NEW BRUNSWICK, N.J. – Fueled by a surge in donations at the end of the most successful fundraising campaign in its history, Rutgers University raised a record $187.9 million during the 2014-15 academic year.
That total marked a 26.6-percent increase over the previous year’s record of $148.4 million, the Rutgers University Foundation announced today.
“Thanks to the growing generosity of our donors, Rutgers University has greater resources to support our outstanding students, groundbreaking faculty research and new classrooms, labs and other world-class facilities,” said Rutgers University President Robert Barchi. “This record level of giving demonstrates donors’ enthusiasm for the vision outlined in the university’s comprehensive strategic plan, which will propel Rutgers to the ranks of the nation’s finest public universities.”
The five-year strategic plan, adopted in February 2014 by the Rutgers Board of Governors, outlines ambitious aspirations to promote faculty excellence, improve the student experience and enhance infrastructure, among other key priorities.
“Over the past year, Rutgers donors have supported undergraduate scholarships, graduate fellowships, faculty research and other priority programs across all corners of the university,” said Rutgers University Foundation President Nevin Kessler. “As we prepare to celebrate Rutgers’ 250th anniversary, we will continue to provide opportunities for individuals, foundations and other donors to support exciting, new initiatives throughout the university.”
Highlights from the past year include:
- The successful completion of “Our Rutgers, Our Future,” the largest and most comprehensive fundraising campaign in the university’s nearly 250-year history. The seven-and-a-half-year campaign, which ended on Dec. 31, 2014, raised $1.037 billion – surpassing the original $1 billion goal by nearly 4 percent.
- $15 million to create five new endowed chairs in Rutgers Biomedical and Health Sciences. Two are at Rutgers Cancer Institute of New Jersey – in pediatric hematology/oncology and genomic sciences; two are in New Jersey Medical School – in surgery and neurological surgery. The fifth endowed chair is in the Brain Health Institute, which was created in 2013 to coordinate research into brain disorders across the university and includes scientists in New Brunswick, Piscataway, Newark and Camden. The institute is also affiliated with the School of Arts and Sciences at Rutgers University-New Brunswick.
- $10 million in gifts to name the Richard Weeks Hall of Engineering, honoring 1950 alumnus Richard N. Weeks, chairman of Weeks Marine, one of the leading marine construction, dredging and tunneling firms in the United States and Canada. The new building at Rutgers University-New Brunswick will enhance education, promote research and strengthen ties between Rutgers and New Jersey’s technology-based businesses. Weeks donated $6 million while another alumnus who has chosen not to be named provided $4 million as part of a challenge grant.
- $1.25 million from The Prudential Foundation to support programming as part of “Express Newark: A University-Community Collaboratory.”A major community revitalization effort in the heart of New Jersey’s largest city, Express Newark will create a new and vibrant nexus for university-community collaborations, workforce development and appreciation of the arts. A bustling urban environment, Newark’s art scene has over time coalesced along Halsey Street. The creative concentration of galleries and artists’ studios there is bolstered by the proximity of the Newark Museum, New Jersey Performing Arts Center, Newark Public Library and Rutgers University-Newark. Until recently, the Hahne Building stood in the midst of all this progress, but in stark contrast to it. Once complete, this urban landmark will leverage its centralized location, serving as a hub of engaged scholarship and an incubator for all things creative in Newark. Managed by Rutgers faculty and Newark-based art organizations, Express Newark activities will share a common theme of connectedness to community – seeking to document, find beauty in and improve conditions throughout the city.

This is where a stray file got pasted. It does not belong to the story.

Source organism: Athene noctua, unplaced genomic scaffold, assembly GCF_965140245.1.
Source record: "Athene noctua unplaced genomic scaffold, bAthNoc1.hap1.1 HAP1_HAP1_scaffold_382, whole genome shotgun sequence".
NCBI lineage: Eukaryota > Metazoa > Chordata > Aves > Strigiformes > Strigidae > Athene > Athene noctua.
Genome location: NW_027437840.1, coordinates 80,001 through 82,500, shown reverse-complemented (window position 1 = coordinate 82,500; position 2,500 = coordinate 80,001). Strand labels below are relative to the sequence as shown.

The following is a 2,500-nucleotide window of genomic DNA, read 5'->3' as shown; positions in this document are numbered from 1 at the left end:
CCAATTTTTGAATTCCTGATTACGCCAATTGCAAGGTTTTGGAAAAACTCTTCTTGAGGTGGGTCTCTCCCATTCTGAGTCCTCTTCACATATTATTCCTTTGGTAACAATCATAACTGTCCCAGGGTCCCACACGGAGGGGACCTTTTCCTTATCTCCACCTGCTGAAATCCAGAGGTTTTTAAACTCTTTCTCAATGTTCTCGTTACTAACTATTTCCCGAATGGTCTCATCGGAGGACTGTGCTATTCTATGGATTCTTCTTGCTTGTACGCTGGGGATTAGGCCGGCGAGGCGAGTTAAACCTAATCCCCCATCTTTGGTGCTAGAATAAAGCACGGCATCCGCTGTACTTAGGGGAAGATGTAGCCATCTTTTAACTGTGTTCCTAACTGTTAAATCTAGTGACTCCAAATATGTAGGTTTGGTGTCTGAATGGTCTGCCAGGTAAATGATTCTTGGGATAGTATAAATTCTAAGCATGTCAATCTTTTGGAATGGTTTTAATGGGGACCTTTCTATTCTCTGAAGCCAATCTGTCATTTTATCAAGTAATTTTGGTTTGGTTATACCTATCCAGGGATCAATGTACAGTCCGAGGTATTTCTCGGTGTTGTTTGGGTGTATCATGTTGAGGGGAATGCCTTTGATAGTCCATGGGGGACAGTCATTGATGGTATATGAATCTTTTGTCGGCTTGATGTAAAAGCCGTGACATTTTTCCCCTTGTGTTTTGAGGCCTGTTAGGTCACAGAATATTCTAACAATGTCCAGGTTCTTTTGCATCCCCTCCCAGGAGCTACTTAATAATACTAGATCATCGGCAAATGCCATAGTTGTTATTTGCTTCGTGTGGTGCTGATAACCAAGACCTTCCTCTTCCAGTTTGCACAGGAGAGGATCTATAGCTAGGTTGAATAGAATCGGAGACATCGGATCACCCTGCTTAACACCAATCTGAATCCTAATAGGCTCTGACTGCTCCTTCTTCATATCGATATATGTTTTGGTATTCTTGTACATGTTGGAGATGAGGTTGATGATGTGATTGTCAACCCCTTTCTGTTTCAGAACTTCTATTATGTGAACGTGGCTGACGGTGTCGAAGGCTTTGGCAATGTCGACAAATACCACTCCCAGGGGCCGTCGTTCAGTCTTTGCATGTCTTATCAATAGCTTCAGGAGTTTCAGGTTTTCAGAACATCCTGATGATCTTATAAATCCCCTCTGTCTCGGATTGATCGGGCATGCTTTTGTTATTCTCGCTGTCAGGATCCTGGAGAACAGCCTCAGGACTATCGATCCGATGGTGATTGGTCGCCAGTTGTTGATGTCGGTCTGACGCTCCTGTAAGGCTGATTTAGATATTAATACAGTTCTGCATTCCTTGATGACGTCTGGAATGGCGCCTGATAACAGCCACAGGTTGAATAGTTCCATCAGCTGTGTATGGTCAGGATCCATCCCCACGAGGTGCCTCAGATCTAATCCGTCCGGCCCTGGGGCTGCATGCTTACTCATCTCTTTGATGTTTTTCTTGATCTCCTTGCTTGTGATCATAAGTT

- The pro bono and public interest initiatives underway at Rutgers Law School will expand their reach throughout the state with a $1 million investment to support future practitioners and those unable to afford legal services, thanks to Rutgers Law-Camden alumnus James R. Maida and his wife Sharon. James Maida, a 1990 graduate, is founder, president and CEO of Gaming Laboratories International, headquartered in Lakewood. Sharon O'Mara Maida, a 1997 Rutgers University Graduate School of Education alumna, is nationally recognized as a pioneer in the area of orientation and mobility of blind and visually impaired children. The Maidas have long supported Rutgers students through generous scholarships. Now with their $1 million gift, the Maida Public Interest Scholars Program will establish the law school as one of the nation’s leading public law schools for public interest law.
- $14.7 million in gifts and commitments to Rutgers Athletics – an 18.1-percent jump over the previous year. Athletics also had a record 9,048 donors, a 16.5-percent increase over the previous year.
Established in 1766, Rutgers, The State University of New Jersey, is America’s eighth oldest institution of higher learning and one of the nation’s premier public research universities, educating more than 65,000 students and serving people throughout New Jersey. Rutgers University-New Brunswick is the only public institution in New Jersey represented in the prestigious Association of American Universities. Rutgers University-New Brunswick is also a member of the Big Ten Conference and its academic counterpart, the Committee on Institutional Cooperation – a consortium of 15 world-class research universities.